Baroness Knight of Collingtree: The Committee will recall that the last Committee stage of the Bill—in fact, it would be equally as accurate to call it the first Committee stage of the Bill—went on much longer than the Government wished. They needed that time for important business of their own and, when I saw the agonised expression on the face of the noble Lord, Lord Grocott, I judged it wise to bring matters speedily to an end. In doing so, however, I made it very clear that I would return to the spirit of the amendment I had been moving at the end of that Committee stage. It was an amendment which sought to ensure that no offence would be committed if the patient asked or indicated that he or she did not wish to be fed by tube or PEG.

Members of the Committee will concede that I have listened with great care to everything that has been said. I have tried my utmost to meet all valid concerns, from whatever angle they came. To that end, I shall move an amendment on Report which I believe will meet the case, but it is rather different trying to meet other objections and concerns. I believe it will be a more straightforward and easy amendment than the one before us.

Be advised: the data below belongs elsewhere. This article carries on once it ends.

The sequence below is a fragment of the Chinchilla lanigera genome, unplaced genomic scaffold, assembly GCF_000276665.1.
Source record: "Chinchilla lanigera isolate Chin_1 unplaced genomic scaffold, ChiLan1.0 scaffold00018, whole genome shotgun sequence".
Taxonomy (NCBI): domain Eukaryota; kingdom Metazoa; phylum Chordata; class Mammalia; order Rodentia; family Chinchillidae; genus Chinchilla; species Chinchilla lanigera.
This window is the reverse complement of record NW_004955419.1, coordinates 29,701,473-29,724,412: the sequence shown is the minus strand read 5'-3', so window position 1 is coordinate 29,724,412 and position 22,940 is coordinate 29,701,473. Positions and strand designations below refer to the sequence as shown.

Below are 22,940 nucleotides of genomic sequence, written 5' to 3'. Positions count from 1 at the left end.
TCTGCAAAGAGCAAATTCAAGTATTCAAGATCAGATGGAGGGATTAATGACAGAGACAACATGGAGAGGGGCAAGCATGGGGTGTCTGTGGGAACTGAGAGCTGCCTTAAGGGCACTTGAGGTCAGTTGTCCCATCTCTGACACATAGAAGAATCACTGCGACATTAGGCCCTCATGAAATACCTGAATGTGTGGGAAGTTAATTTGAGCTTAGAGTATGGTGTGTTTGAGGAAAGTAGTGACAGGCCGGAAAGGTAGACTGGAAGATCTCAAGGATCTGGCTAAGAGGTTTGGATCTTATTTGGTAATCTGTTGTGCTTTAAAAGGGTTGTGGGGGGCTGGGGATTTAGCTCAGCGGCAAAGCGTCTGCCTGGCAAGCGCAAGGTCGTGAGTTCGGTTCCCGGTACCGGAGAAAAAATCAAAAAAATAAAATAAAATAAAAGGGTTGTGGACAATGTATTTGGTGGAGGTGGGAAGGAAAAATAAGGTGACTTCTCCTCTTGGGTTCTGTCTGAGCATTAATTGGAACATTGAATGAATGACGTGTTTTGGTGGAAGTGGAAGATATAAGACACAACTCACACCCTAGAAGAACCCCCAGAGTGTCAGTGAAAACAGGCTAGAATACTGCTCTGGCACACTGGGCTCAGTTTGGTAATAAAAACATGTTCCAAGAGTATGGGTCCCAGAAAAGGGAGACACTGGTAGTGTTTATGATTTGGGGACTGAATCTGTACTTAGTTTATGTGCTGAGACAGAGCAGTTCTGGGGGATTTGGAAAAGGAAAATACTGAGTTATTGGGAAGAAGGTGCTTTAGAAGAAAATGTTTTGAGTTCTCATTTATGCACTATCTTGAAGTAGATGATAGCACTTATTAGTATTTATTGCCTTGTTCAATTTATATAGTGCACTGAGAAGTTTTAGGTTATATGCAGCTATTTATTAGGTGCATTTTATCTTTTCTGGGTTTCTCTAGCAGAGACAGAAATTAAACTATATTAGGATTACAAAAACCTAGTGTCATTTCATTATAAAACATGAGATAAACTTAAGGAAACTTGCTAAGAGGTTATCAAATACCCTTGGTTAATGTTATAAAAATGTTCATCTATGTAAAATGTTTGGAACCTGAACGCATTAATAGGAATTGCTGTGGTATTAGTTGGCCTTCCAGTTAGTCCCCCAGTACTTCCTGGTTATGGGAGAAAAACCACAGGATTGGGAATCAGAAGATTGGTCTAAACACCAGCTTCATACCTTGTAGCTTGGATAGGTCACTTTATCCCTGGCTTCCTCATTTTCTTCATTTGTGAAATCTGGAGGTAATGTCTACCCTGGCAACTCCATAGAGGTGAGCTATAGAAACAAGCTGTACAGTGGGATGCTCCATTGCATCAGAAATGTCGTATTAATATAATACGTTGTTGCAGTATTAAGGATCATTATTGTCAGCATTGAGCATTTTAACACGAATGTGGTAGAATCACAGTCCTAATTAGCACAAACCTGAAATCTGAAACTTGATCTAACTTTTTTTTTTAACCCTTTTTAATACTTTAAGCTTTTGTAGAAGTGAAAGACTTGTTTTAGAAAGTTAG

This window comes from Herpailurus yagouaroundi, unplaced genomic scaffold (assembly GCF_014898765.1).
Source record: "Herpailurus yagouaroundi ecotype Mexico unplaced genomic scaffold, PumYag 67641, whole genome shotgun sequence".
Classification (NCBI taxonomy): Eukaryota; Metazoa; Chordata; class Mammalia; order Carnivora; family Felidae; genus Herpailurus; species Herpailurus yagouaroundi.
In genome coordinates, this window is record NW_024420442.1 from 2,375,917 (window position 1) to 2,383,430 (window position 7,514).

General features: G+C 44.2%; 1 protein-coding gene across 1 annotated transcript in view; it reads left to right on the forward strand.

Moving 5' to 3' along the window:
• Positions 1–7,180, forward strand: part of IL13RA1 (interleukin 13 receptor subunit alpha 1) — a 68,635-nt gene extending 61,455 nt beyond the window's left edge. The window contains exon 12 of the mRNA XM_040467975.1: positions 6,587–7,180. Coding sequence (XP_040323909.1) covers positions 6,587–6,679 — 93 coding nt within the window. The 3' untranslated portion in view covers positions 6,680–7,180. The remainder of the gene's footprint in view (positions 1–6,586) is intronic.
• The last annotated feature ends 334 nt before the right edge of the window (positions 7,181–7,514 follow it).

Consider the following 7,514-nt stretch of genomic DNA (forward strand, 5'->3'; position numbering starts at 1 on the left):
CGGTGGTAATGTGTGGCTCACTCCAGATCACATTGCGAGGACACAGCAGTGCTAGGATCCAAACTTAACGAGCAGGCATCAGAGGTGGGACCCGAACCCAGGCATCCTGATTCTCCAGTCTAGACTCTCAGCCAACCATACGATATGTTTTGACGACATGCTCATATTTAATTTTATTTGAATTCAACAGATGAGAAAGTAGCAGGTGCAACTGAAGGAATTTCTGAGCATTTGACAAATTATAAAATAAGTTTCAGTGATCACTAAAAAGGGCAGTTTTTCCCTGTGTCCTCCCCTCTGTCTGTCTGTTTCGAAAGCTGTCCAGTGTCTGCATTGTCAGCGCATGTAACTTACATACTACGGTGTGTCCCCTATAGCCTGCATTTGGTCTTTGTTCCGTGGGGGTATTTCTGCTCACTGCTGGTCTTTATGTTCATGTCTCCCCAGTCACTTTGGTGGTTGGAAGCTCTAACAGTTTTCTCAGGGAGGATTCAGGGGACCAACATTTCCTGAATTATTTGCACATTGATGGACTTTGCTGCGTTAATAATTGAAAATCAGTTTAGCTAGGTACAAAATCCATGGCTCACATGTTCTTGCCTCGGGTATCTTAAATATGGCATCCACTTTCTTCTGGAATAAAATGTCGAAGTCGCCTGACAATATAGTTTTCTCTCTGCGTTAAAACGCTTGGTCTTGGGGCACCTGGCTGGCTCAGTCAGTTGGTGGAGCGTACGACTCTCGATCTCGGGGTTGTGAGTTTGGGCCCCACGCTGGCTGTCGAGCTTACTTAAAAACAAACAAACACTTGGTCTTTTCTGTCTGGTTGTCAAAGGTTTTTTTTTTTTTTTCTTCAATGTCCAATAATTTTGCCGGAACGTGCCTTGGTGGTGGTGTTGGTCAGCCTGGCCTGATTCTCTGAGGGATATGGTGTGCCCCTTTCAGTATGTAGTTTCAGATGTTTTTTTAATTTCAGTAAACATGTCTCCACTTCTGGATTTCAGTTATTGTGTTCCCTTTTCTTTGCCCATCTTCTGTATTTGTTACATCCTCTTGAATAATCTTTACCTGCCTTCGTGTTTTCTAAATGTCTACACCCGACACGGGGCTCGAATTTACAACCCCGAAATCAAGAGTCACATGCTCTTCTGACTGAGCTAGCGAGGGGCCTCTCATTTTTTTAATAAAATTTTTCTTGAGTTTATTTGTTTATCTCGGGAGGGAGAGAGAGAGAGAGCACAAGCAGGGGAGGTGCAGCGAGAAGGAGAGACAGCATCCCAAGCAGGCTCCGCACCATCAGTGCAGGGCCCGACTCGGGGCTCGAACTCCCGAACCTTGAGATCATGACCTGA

I am very troubled about subsection (2) of the new clause. I fear it would lead to great pressure being put on patients. If you are old, frail and ill, you have neither the stamina nor the courage to withstand pressure, especially from important people like doctors whom you believe are about one and a half steps down from the Almighty. You are a very easy target for those who, for one reason or another, prefer your space to your existence. There are many, many cases on record of families who will gain from a relative's death putting pressure on that person: "You really are a nuisance to everybody, you really are a burden, it's time you were gone". Or they use body language. If they are caring for a sick person, they put

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the food down as if it has been a wretched nuisance to prepare. There are other ways of making the poor sick person think that he or she really ought to quit this world. These pressures frighten me.